- Published: February 4, 2022
- Updated: February 4, 2022
- Level: Bachelors Degree
- Language: English
- Downloads: 46
BT Global Challenge Having a sailing team of inexperienced men and women from different walks of life come together to maneuver a yacht across the globe is the simply explained idea of the BT Global Challenge. What makes this feat truly challenging and unique is that these individuals get together for the sole purpose of accomplishing this seemingly impossible task and end up successfully achieving it as well. This challenge is not merely a test of endurance, competitiveness and sailing skills of participants, but a case of team dynamics, leader-follower relationship, decision making and management. It shows the ingredients needed to have a group of very different people put together to perform a task and successful manage it.
The BT Challenge comprises of twelve teams, each having a set number of core members, skipper, leggers and support staff. The fifteen core members in each team are people from varying backgrounds, nationalities, ages and levels of experience. As discussed previously, the idea of the Challenge is to have a group of novices with very little or no sailing knowledge to take on this challenging assignment of driving a yacht across the world.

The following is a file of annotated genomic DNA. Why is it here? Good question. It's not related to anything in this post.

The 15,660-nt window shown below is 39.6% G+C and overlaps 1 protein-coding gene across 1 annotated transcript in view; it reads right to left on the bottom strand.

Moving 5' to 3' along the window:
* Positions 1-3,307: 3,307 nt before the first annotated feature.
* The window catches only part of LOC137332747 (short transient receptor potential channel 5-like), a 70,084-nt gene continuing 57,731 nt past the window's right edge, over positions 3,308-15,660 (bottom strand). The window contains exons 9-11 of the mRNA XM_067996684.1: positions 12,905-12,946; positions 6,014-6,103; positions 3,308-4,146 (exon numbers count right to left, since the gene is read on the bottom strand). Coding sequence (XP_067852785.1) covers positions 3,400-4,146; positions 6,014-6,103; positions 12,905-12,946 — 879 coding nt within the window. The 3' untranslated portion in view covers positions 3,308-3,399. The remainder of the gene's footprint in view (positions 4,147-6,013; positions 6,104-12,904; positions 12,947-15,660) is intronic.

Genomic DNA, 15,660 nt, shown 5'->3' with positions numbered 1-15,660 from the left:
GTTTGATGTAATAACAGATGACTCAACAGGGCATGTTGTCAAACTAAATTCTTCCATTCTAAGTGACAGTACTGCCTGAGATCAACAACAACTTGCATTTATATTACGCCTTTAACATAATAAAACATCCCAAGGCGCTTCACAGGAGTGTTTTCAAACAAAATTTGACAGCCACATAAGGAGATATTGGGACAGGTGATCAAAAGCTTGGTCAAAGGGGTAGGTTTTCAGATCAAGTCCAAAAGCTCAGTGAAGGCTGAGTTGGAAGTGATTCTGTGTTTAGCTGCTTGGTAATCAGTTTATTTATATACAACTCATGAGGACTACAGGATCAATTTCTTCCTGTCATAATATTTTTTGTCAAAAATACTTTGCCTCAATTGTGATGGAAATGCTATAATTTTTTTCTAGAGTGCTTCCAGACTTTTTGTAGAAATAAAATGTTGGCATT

This idea was initiated by Sir Chay Blyth who suggested that many everyday people thrive for a certain kind of adventurism and challenge which they can rarely find in everyday lives. This adventure was purported to be provided by the BT Global Challenge. Despite opposition to it, Sir Chay’s idea was immensely successful and attracted applications from all over the world. What now needed to be done was to take the model of the first challenge and streamline it so that a better route, scoring system and technologically efficient process could be engineered and accommodate all the new participants and sponsors. Training and education of the participants was also necessary before they could embark on the journey.
The organizing committee was able to do just that and created a challenging program, detailing everything from the ports to support staff allotment, food requirements to team training. They recruited proficient skippers who were to take on the leadership role for the teams and steer the challenge to completion.
Researching the BT Global Challenge is insightful and interesting as it provides access to information about how an untrained individual can be brought to achieve even almost impossible tasks. For example, the skippers understood the importance of getting together their team members as soon as possible so they could learn to work and live together. This shows how important it is for new team members to get better acquainted with and understand each other to be able to achieve results. There is also emphasis on the leadership capabilities of the skipper, without which it would be impossible for any team cohesion to occur and even for the first leg of the journey to be completed.
This case makes use of a complex situation where parameters such as team member characteristics, skipper qualification, yacht capabilities, etc. are kept constant so that qualitative characteristics like leadership, learning and teamwork can be assessed. Learning is drawn from how the leaders ran their teams, deployed resources and made use of the time available to compete with eleven other equally proficient teams.